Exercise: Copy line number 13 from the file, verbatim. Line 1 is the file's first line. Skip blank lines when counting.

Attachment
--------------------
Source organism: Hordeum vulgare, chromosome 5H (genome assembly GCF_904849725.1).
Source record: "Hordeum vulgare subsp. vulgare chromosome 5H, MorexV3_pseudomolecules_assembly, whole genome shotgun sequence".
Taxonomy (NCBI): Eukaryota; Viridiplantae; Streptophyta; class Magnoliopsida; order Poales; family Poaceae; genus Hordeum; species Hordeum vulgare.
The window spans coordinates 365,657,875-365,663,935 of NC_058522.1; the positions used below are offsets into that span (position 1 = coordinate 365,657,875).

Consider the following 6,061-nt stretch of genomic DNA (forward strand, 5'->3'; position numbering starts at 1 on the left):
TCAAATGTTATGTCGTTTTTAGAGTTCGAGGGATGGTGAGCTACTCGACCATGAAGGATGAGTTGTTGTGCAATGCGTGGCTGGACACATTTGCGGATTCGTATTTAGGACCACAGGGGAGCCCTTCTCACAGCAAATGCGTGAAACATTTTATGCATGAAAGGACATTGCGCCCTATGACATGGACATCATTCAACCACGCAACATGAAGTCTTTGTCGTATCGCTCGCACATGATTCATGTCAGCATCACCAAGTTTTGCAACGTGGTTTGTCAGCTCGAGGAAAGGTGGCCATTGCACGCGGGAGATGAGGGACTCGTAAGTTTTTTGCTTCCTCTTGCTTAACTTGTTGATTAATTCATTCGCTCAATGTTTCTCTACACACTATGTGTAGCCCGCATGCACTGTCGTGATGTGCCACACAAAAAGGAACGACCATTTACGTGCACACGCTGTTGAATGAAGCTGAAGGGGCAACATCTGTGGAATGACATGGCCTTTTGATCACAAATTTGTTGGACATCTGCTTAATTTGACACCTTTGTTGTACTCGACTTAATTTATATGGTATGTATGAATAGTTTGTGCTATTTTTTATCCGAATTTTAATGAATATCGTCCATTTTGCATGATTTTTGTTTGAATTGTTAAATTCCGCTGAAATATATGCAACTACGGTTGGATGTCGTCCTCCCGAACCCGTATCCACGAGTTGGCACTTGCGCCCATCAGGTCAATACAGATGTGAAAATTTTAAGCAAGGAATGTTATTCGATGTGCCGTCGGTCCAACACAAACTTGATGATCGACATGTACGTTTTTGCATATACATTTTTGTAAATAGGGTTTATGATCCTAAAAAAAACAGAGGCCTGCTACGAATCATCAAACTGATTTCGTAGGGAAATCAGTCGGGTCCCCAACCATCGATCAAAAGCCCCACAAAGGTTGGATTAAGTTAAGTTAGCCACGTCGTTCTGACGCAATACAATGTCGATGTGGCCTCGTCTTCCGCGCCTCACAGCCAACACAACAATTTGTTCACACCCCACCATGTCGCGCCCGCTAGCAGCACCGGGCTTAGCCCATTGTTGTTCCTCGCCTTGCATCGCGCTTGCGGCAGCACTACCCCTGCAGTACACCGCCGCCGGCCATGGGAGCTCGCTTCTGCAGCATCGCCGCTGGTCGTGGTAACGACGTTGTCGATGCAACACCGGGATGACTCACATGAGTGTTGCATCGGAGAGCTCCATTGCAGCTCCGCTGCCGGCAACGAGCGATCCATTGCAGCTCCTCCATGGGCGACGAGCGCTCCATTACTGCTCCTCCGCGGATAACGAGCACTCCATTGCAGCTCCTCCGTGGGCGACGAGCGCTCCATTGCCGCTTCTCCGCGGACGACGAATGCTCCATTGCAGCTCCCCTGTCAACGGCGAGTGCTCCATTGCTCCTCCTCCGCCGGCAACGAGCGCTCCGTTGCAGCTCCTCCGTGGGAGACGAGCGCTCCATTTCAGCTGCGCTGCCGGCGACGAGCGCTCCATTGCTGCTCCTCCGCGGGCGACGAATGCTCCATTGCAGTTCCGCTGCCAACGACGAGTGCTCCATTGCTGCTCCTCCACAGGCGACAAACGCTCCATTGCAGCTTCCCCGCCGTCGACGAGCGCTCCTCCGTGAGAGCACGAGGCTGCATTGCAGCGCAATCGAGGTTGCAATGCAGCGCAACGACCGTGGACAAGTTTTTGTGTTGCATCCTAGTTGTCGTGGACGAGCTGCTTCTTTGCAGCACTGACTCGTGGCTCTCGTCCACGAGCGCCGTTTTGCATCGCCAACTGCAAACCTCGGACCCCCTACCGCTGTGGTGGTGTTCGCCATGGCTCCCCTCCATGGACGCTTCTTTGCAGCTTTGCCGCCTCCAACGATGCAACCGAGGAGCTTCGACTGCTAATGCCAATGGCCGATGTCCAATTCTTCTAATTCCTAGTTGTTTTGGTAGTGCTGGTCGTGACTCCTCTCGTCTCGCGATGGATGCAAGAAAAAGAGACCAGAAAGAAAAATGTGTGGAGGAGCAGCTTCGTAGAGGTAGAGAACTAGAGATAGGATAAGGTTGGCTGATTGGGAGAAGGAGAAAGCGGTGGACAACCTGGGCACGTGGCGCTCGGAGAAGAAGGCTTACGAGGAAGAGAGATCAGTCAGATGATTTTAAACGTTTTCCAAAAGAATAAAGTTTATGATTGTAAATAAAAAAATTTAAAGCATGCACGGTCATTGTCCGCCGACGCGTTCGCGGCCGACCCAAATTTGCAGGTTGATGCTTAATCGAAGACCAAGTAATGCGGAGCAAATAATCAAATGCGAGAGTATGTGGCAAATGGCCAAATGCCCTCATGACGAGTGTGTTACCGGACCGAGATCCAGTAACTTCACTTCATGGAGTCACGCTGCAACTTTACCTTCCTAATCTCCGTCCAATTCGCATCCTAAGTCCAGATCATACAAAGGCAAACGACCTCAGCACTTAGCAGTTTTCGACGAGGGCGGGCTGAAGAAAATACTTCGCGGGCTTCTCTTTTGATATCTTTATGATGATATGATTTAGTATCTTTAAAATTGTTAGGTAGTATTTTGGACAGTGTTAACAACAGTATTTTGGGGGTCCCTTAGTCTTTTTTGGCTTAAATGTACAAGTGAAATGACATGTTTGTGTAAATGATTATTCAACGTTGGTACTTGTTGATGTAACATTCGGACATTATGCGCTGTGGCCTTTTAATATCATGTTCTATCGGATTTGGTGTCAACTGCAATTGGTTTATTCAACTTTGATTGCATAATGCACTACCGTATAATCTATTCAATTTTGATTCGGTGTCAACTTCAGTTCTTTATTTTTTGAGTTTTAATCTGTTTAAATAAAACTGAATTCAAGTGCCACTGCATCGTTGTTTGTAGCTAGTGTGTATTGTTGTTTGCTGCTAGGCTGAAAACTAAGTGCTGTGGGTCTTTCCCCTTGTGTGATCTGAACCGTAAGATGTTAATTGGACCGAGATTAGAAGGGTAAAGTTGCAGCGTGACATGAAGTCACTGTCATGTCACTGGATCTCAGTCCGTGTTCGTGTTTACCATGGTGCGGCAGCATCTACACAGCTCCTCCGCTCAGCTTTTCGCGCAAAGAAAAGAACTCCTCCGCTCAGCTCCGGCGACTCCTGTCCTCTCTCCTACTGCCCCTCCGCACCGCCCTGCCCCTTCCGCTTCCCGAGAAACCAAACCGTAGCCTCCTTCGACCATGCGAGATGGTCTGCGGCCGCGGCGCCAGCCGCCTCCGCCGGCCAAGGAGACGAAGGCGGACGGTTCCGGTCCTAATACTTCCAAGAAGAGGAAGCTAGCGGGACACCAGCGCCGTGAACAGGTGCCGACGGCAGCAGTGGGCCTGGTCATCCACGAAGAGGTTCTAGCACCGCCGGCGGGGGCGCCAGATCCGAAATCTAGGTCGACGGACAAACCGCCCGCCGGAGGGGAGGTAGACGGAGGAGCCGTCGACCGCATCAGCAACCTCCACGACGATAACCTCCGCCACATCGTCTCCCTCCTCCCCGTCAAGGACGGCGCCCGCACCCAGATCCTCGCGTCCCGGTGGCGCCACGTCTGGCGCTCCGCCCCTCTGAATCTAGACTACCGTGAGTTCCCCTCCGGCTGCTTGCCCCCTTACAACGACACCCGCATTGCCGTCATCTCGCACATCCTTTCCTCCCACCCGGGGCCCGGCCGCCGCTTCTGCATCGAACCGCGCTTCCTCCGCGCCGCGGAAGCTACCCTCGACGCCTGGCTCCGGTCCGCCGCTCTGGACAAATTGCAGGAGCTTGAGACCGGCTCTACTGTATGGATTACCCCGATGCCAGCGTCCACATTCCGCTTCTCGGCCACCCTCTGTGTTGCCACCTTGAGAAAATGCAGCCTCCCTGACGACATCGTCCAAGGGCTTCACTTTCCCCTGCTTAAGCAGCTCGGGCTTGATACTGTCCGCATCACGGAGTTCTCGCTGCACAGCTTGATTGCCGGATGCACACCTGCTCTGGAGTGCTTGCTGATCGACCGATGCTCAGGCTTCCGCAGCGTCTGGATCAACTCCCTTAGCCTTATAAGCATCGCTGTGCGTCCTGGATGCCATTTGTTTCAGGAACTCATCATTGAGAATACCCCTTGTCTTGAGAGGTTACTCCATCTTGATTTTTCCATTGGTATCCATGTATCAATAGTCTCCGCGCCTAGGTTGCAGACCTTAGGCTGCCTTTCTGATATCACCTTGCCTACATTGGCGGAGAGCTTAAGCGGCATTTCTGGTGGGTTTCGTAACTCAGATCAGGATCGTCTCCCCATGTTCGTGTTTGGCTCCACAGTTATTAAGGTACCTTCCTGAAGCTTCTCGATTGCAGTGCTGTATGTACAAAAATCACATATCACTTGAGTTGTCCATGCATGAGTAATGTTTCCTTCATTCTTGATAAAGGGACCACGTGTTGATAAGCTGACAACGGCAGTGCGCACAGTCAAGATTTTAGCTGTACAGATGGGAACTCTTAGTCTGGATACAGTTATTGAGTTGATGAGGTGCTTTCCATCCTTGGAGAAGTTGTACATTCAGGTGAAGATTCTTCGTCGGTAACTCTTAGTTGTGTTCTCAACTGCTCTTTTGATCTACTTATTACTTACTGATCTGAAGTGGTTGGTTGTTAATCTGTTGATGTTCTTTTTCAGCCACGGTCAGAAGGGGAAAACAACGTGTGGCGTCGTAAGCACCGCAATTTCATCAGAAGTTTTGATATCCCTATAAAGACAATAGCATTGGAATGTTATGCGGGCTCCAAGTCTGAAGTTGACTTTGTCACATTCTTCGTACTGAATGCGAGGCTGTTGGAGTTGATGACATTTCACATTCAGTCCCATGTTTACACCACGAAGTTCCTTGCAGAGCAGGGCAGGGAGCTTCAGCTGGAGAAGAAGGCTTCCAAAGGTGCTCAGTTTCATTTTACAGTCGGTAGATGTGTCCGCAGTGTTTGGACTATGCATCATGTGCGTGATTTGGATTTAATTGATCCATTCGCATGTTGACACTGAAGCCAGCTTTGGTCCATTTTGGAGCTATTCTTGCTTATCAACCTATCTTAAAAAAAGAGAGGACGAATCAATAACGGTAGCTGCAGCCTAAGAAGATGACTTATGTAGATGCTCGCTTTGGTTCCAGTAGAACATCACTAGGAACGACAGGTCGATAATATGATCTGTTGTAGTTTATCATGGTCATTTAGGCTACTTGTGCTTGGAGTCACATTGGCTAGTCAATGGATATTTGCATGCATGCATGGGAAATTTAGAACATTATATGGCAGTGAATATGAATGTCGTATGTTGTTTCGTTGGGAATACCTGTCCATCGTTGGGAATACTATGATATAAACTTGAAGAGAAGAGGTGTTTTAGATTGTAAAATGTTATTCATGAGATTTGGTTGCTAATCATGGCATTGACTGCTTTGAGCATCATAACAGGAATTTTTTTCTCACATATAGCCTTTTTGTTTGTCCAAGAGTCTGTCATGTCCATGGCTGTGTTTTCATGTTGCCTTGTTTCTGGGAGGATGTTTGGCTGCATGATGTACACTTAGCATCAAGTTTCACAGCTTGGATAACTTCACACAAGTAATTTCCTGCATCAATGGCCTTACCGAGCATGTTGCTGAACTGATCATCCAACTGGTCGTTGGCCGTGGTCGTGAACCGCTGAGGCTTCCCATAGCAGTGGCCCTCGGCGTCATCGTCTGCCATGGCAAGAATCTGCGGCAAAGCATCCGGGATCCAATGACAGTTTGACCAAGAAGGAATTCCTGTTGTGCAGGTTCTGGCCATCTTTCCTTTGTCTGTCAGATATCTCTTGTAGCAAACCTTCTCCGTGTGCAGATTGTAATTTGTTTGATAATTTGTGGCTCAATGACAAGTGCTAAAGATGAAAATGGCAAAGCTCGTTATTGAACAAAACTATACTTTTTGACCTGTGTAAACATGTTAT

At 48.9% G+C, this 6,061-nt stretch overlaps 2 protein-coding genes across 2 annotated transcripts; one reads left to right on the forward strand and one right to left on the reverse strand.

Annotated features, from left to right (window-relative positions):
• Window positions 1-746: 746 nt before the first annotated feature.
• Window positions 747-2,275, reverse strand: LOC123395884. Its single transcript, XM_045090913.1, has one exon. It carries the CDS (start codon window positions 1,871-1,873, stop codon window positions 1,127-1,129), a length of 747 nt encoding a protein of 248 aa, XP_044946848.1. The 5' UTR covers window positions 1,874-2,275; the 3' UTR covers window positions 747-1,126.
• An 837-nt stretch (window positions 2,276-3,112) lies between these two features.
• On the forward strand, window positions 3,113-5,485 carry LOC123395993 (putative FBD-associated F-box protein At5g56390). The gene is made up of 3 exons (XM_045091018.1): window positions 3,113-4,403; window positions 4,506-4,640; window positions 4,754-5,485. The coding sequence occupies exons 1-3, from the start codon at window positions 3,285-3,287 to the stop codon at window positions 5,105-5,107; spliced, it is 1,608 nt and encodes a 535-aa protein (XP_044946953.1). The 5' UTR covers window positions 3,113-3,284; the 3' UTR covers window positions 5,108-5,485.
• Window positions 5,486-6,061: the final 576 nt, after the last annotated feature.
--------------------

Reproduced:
• Window positions 5,486-6,061: the final 576 nt, after the last annotated feature.